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Dead Rising 3 Review

Dead Rising 3 Review

With a new generation of console comes a new wave of zombie apocalypses, and where better to start us off than with the Dead Rising series? Previous incarnations have been a crazy affair, contrasting the horror of battling through hordes of zombies with the overt silliness of weapon and clothing customisation, and I'm pleased to say that Dead Rising 3 doesn't disappoint.

The most notable difference with the new generation's offering is the sheer number of the undead on screen at any one point. Rather than limit the environs to a shopping mall or casino, Dead Rising 3 grants you, as biker/mechanic Nick Ramos, access to the entire city of Los Perdidos, and, as such, fills the long roads and freeways with zombies. The detail is superb, even in the farthest depths of the city will you see zombies ambling about, long after the draw distance, which we're used to, would have ended.

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Previous Dead Rising titles were coated in a sort of controversy, where Capcom tried new and innovative approaches to mission structure. These often left the player frustrated when it transpired that time constraints left many side missions not even attemptable, or even left the player starting the game from scratch when the fiendish time limits for the missions and overall story became unforgiving. Dead Rising 3 counters that in a way that will open up the franchise to a wider audience, whilst not alienating its core, faithful fanbase too much.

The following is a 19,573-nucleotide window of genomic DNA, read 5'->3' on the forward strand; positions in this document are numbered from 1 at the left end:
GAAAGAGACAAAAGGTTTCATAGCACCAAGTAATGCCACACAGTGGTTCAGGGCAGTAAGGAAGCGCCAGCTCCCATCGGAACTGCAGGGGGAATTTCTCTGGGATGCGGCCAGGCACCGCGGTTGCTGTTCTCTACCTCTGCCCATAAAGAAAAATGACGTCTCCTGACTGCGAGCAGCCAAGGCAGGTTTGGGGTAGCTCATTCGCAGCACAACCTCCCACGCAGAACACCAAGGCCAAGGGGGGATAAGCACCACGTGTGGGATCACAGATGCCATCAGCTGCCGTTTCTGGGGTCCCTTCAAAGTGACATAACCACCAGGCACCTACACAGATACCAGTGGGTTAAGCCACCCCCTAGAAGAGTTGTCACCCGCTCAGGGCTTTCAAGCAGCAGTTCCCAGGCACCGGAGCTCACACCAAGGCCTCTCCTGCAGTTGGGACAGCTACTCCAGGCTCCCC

The main story mode, with its varying degrees of difficulty, is standard open world gaming. Story missions are highlighted on your map in yellow, side missions in blue, and every now and then things to discover, such as collectibles and 'survival' missions, will appear nearby. It's all been seen and done before, but in true Dead Rising fashion there is a length of time in which any of these side missions can be completed, albeit with much, much more generous a time limit than previously. In fact there's plenty of time to complete all the side missions and survey the landscape, casing shops and warehouses for useful stuff, at your leisure. However, for the purists comes Nightmare Mode. Not an uber-difficult mode per se, but a more faithful Dead Rising experience; time constraints are back, saving opportunities are as spaced out as the toilets from the original, and the more useful and damaging zombie defiling items and weapons are scattered more sparsely. I'm personally not a huge fan of the core Dead Rising gameplay style, but it's a fantastic addition to this third outing, enabling Dead Rising 3 to cater to all.

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The story is a little lacking, to be fair. With the zombie outbreak reaching uncontrollable proportions, the city of Los Perdidos (based loosely on Los Angeles) is cordoned off, quarantined and left to fend for itself. And a government air strike is on its way to nuke the whole city in a week, setting you your in-game time limit (the days only progress as you progress through the story, leaving only the side missions with time limits). In racing about the city, teaming up with other rather embellished characters, caricatures and personalities, you devise an escape plan in amongst whiffs of government conspiracies, psychotic biker gangs, your own mysterious past, and doctors trying to harvest your organs. It's an enjoyable ride, definitely, but there's nothing about the narrative that really shows itself off. It's simply all been done before. Focus has mainly gone into refining gameplay with the new technologies of the Xbox One, and it shows.